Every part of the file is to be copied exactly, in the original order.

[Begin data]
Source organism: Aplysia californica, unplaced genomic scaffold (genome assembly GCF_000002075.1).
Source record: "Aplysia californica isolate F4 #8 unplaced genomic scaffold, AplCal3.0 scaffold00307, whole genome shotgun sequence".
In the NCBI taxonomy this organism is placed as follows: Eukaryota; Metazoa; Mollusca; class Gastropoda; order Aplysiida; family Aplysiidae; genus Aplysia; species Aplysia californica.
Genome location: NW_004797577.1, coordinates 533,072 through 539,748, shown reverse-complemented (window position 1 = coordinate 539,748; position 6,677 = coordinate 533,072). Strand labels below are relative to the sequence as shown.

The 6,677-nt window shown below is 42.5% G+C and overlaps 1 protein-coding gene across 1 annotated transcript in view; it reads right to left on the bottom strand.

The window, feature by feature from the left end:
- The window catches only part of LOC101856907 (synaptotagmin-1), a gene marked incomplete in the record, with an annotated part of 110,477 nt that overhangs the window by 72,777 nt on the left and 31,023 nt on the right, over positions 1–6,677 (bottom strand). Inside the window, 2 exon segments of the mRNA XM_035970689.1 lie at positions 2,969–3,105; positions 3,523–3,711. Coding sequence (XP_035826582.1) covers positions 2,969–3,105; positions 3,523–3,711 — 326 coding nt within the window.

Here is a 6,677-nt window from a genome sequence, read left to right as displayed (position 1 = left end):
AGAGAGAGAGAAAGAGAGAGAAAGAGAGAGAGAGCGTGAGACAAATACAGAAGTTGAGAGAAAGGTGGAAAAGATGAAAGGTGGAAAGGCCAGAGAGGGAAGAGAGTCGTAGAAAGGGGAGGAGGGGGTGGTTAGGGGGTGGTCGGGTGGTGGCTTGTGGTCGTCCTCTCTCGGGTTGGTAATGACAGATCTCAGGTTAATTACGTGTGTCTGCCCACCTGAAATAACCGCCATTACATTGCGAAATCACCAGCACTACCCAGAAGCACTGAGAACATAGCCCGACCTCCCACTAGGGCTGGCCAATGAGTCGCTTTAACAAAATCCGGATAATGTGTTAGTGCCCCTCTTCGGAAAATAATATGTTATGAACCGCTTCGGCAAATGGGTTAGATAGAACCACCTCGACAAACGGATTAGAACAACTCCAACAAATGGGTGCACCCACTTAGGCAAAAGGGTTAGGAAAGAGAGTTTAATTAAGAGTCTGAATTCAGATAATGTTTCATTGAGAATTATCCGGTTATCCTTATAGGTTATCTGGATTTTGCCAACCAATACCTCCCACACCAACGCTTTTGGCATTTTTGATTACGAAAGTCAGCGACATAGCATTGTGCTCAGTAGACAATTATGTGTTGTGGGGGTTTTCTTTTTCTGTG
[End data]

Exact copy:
Source organism: Aplysia californica, unplaced genomic scaffold (genome assembly GCF_000002075.1).
Source record: "Aplysia californica isolate F4 #8 unplaced genomic scaffold, AplCal3.0 scaffold00307, whole genome shotgun sequence".
In the NCBI taxonomy this organism is placed as follows: Eukaryota; Metazoa; Mollusca; class Gastropoda; order Aplysiida; family Aplysiidae; genus Aplysia; species Aplysia californica.
Genome location: NW_004797577.1, coordinates 533,072 through 539,748, shown reverse-complemented (window position 1 = coordinate 539,748; position 6,677 = coordinate 533,072). Strand labels below are relative to the sequence as shown.

The 6,677-nt window shown below is 42.5% G+C and overlaps 1 protein-coding gene across 1 annotated transcript in view; it reads right to left on the bottom strand.

The window, feature by feature from the left end:
- The window catches only part of LOC101856907 (synaptotagmin-1), a gene marked incomplete in the record, with an annotated part of 110,477 nt that overhangs the window by 72,777 nt on the left and 31,023 nt on the right, over positions 1–6,677 (bottom strand). Inside the window, 2 exon segments of the mRNA XM_035970689.1 lie at positions 2,969–3,105; positions 3,523–3,711. Coding sequence (XP_035826582.1) covers positions 2,969–3,105; positions 3,523–3,711 — 326 coding nt within the window.

Here is a 6,677-nt window from a genome sequence, read left to right as displayed (position 1 = left end):
AGAGAGAGAGAAAGAGAGAGAAAGAGAGAGAGAGCGTGAGACAAATACAGAAGTTGAGAGAAAGGTGGAAAAGATGAAAGGTGGAAAGGCCAGAGAGGGAAGAGAGTCGTAGAAAGGGGAGGAGGGGGTGGTTAGGGGGTGGTCGGGTGGTGGCTTGTGGTCGTCCTCTCTCGGGTTGGTAATGACAGATCTCAGGTTAATTACGTGTGTCTGCCCACCTGAAATAACCGCCATTACATTGCGAAATCACCAGCACTACCCAGAAGCACTGAGAACATAGCCCGACCTCCCACTAGGGCTGGCCAATGAGTCGCTTTAACAAAATCCGGATAATGTGTTAGTGCCCCTCTTCGGAAAATAATATGTTATGAACCGCTTCGGCAAATGGGTTAGATAGAACCACCTCGACAAACGGATTAGAACAACTCCAACAAATGGGTGCACCCACTTAGGCAAAAGGGTTAGGAAAGAGAGTTTAATTAAGAGTCTGAATTCAGATAATGTTTCATTGAGAATTATCCGGTTATCCTTATAGGTTATCTGGATTTTGCCAACCAATACCTCCCACACCAACGCTTTTGGCATTTTTGATTACGAAAGTCAGCGACATAGCATTGTGCTCAGTAGACAATTATGTGTTGTGGGGGTTTTCTTTTTCTGTG